The 340B Drug Pricing Program, created by Congress in 1992 through the Veterans Health Care Act, has provided discounted drug prices to hospitals and other health care organizations serving a wide population of low-income patients. Some 340B programs use contract pharmacies, an arrangement whereby the hospital or health care organization signs a contract directly with a pharmacy to provide covered pharmacy services at discounted prices.
The federal 340B Drug Pricing Program has provided access to reduced price prescription drugs to over 35,000 individual healthcare facilities and sites certified by the U.S. Department of Health and Human Services (HHS), and clinics have served more than 10 million people in all 50 states, plus commonwealths and U.S. territories. The 340B program has increased profits for hospitals through contract pharmacies because they have still received the same reimbursement but acquired drugs at a lower rate.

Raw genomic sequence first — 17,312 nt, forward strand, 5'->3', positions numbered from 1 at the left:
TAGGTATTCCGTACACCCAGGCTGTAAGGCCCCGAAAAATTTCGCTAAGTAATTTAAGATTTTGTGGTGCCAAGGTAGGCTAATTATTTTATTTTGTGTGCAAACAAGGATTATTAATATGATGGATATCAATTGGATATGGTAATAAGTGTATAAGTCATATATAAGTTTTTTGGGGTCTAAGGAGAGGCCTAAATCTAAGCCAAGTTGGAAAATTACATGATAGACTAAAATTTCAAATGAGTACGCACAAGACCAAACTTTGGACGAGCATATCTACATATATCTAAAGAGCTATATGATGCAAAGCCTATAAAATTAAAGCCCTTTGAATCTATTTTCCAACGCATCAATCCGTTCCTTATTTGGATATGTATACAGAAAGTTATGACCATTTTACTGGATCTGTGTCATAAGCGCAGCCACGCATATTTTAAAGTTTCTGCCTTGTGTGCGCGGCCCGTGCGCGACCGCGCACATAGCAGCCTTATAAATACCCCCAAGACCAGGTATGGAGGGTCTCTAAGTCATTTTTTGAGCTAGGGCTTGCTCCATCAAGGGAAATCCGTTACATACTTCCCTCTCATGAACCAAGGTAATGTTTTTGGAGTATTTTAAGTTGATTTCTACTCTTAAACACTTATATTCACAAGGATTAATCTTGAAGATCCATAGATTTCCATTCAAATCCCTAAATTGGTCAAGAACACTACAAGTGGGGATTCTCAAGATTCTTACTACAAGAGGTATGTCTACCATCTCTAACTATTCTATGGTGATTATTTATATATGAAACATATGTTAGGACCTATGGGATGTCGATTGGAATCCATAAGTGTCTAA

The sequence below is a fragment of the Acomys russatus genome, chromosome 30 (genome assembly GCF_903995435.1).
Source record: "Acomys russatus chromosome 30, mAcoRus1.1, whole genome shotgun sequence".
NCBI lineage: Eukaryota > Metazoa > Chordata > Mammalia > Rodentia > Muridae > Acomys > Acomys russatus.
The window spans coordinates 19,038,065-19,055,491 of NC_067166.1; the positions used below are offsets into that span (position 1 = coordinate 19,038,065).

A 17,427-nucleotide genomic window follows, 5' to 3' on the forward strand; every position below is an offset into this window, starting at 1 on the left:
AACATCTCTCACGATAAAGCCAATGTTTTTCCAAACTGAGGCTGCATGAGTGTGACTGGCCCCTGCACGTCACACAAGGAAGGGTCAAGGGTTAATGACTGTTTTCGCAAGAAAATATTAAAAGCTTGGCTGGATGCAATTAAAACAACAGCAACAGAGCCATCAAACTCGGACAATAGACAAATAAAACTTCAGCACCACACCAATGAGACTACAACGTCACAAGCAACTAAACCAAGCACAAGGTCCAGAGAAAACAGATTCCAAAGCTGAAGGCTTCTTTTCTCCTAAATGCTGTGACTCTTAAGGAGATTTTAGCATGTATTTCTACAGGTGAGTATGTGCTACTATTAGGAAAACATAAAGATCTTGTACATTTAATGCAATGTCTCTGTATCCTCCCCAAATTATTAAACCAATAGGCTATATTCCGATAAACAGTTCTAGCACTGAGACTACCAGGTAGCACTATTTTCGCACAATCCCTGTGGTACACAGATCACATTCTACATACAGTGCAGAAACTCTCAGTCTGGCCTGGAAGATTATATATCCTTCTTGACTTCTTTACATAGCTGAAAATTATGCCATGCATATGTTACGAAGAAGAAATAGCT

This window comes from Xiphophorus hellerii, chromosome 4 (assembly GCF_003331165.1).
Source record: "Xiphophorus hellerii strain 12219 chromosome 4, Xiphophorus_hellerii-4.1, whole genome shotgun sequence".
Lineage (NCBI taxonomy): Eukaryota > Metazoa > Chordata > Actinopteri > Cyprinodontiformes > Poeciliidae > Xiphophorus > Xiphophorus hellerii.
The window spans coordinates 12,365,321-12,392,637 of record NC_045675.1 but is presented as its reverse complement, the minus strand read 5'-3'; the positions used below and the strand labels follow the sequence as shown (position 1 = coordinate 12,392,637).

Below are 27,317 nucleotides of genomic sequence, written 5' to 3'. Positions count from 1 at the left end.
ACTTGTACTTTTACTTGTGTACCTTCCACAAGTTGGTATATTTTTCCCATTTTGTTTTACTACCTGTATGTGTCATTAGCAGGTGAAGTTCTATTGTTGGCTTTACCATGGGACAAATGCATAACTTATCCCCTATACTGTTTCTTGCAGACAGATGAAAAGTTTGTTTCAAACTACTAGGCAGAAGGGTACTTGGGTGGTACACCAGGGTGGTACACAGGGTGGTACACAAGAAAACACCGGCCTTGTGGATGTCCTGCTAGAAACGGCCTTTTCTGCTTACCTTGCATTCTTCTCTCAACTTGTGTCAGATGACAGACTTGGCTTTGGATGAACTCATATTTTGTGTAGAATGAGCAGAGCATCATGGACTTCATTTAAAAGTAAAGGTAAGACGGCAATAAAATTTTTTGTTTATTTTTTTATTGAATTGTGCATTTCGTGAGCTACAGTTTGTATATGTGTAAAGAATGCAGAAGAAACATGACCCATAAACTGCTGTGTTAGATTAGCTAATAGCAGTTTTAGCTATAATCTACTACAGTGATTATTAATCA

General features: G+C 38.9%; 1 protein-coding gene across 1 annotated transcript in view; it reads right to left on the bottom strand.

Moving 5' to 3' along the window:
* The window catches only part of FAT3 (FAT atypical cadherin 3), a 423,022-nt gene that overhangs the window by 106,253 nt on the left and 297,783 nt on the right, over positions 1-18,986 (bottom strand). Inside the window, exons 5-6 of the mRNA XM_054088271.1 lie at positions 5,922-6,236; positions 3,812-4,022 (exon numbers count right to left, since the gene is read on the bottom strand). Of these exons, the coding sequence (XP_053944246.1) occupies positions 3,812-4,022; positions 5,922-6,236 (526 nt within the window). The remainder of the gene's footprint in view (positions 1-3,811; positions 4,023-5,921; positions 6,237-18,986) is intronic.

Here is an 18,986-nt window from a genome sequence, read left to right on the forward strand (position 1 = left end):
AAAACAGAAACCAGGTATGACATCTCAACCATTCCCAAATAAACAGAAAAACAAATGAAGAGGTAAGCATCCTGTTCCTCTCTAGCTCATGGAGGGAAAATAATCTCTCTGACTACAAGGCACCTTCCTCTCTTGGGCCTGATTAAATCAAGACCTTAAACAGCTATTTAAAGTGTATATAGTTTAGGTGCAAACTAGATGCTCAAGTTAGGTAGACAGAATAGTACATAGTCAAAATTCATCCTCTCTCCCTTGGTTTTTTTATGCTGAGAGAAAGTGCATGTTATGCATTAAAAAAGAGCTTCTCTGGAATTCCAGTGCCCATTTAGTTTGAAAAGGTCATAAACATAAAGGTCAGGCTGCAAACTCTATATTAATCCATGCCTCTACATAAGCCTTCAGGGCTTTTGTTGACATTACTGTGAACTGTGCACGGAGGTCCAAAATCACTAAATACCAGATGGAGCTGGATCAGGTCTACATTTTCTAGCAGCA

Paul III, D. P., Lucado, M. C., Ruley, M., Sayre, H. & Coustasse, A. The 340B Program, Contract Pharmacies and Hospitals: An Examination of the First 25 Years of their Increasingly Complex Relationship. Proceedings of the Northeast Business & Economics Association 2018 Conference (pp. 237-244). Galloway, NJ.